A brigade officer of the day, seeing some of these scraps along our front, called out sharply to our men: “Throw that hardtack out of the trenches.” Then, as the men promptly gathered it up as directed, he added: “Don’t you know that you’ve no business to throw hardtack in the trenches? Haven’t you been told that often enough?” Out from the injured soldier heart there came the reasonable explanation: “We’ve thrown it out two or three times, sir, but it crawls back.”
|Troops in the trenches|
Library of Congress/ Getty Images
(Location is debated. Some sites tag this as picturing men in trenches at Petersburg.
But other sites say the location is unknown or at Fredericksburg.)
I heard this joke about hardtack early on when we started reenacting many years ago, and have often used it myself over the years to explain to spectators, especially kids, about the “glories” of hardtack. No one I talked to knew the source, even though they had heard the joke. Some years later I finally learned the source of the story is from Henry Clay Trumbull, who served as a Chaplain in the 10th Regt. Connecticut Volunteers. Was glad that I confirmed to myself that it had historical background instead of being just a modern reenacting joke.
But what was Trumbull source? Was it his personal slam on hardtack he would tell in a fictional story to make it sound good? The joke about hardtack appears in his book in Chapter 3 entitled “Disclosures of the Soldier Heart”. In this chapter Trumbull uses several incidents which he witnessed to give insight into attitudes and motivation of the soldiers he served with. He cites various incidents of soldiers enduring hardship while still showing great dedication and fortitude in their service to their unit and their country. Then he makes the following summary statement:
“’Uncle Sam’ is very careful that his boys shall have good cartridges while in his service.”
“Yes, sir; I wish he was half as careful of their hardtack,” was the keen and respectful reply.
This dry humor in the expression of strong feeling showed itself in the ordinary soldier in every phase of his service.” [p.53]
Trumbull then moves on from examples of humor giving vent to frustration over poor rations to explaining how general humorous contempt toward cowards helped the man in the ranks resist the temptation to shirk his own duty in the next few pages.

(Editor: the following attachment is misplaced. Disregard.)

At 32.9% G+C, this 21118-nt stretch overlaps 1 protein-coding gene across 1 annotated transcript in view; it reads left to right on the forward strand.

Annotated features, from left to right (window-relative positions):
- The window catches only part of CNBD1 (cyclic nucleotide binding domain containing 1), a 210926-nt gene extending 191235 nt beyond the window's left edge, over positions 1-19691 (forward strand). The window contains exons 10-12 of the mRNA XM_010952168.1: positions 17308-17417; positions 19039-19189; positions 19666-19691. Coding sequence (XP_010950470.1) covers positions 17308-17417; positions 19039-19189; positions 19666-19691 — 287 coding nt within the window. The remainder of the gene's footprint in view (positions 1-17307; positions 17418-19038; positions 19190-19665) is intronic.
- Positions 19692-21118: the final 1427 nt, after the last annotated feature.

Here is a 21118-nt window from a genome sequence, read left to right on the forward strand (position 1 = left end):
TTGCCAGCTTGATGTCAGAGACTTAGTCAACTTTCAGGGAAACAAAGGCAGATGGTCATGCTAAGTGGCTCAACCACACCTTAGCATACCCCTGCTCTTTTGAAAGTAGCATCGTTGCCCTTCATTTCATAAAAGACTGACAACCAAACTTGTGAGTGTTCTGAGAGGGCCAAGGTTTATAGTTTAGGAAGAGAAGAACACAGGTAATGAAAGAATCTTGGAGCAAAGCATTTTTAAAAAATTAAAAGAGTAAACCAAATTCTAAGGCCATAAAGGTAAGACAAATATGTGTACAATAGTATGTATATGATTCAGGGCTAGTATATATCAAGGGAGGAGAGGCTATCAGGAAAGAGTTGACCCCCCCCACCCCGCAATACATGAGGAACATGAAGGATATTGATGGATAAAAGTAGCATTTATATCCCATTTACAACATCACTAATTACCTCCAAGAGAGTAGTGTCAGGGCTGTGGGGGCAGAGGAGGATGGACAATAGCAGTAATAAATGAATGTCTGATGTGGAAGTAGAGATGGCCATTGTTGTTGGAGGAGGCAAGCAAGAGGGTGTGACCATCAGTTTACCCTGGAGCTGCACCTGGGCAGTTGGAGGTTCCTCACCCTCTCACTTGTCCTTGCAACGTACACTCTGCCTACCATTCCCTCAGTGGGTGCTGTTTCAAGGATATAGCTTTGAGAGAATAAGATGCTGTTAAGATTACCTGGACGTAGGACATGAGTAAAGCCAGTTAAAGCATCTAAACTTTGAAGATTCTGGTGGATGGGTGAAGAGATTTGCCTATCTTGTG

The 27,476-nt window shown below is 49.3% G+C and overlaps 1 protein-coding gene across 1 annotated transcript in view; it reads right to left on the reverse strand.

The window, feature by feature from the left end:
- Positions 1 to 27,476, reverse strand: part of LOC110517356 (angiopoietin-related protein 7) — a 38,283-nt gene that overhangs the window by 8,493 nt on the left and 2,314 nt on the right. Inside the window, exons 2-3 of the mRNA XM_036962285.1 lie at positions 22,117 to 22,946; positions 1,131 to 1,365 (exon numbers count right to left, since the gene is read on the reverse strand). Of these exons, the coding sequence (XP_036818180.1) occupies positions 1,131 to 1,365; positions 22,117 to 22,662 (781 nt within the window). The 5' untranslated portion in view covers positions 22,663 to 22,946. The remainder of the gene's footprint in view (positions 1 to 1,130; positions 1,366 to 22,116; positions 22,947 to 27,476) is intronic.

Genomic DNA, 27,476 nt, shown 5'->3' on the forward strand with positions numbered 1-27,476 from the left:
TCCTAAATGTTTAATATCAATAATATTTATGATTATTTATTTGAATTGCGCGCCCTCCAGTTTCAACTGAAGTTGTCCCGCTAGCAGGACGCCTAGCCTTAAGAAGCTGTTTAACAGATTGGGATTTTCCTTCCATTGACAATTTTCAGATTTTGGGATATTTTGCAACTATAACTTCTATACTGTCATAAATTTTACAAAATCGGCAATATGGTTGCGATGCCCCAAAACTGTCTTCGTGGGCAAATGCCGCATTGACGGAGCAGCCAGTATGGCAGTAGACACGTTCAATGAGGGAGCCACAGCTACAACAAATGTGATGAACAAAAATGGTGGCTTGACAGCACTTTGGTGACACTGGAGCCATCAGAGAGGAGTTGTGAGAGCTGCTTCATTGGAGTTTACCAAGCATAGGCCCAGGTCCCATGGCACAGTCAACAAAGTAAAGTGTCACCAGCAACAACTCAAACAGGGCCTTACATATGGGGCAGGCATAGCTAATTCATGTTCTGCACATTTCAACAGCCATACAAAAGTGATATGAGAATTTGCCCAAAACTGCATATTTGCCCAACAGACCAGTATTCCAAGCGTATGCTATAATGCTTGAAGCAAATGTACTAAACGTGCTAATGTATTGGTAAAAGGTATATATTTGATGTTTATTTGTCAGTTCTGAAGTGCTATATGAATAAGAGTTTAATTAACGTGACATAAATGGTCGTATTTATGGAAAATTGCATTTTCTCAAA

Trumbull does not tell how the officers reacted to the hardtack jokes. Possibly his being silent on that aspect might mean the officer in each situation caught the point, knew it was an honest challenge about the poor quality of rations, and chose not to seek punishment on the man who said it. Can’t say for certain.
Henry Clay Trumbull (1830 to 1903) was Chaplain of the 10th Connecticut Infantry starting in 1862. The troops enjoyed his eloquent sermons, his dedication to helping and encouraging them, and his personal courage. He was captured at the battle of Fort Wagner on July 19,1863 while searching for wounded Union soldiers, and held as a prisoner of war until exchanged on Nov.24, 1863, when he then rejoined the 10th Conn., serving with them until they mustered out in Aug. 1865.
After the war, Trumbull became a prominent lecturer, an advocate for Sunday School being incorporated into the American church, and a scholar who wrote many books. Among them was The Knightly Soldier (1865 biography of his friend, Adjutant Henry Ward Camp, who was KIA Darbytown Road, Oct 13, 1865), and War Memories of an Army Chaplain (1898).
|Chaplain Henry Clay Trumbull|
Picture from Connecticut Historical Society collection.
Rustic pulpit built by Army Engineers
below Richmond Va. in the winter of 1864-65.
The 10th Connecticut Infantry Regiment was one of Connecticut’s most exemplary units, having fought in twenty-three battles and many smaller skirmishes. It was formed in the summer of 1861, serving in the early war coastal campaign from the battle for Roanoke Island to the assault on Fort Wagner, then on to fight in the trench as the Union Army pressed in on Petersburg and Richmond. They were present at Appomattox when Lee surrendered to Grant. The Tenth was one of the top 300 Union regiments in the Civil War (out of over 1,700), according to historian William F. Fox.
For hardtack projects check out my other posts tagged with “hardtack” such as Oct.22, 2022 “Why was hardtack so disdained by the Civil War troops?”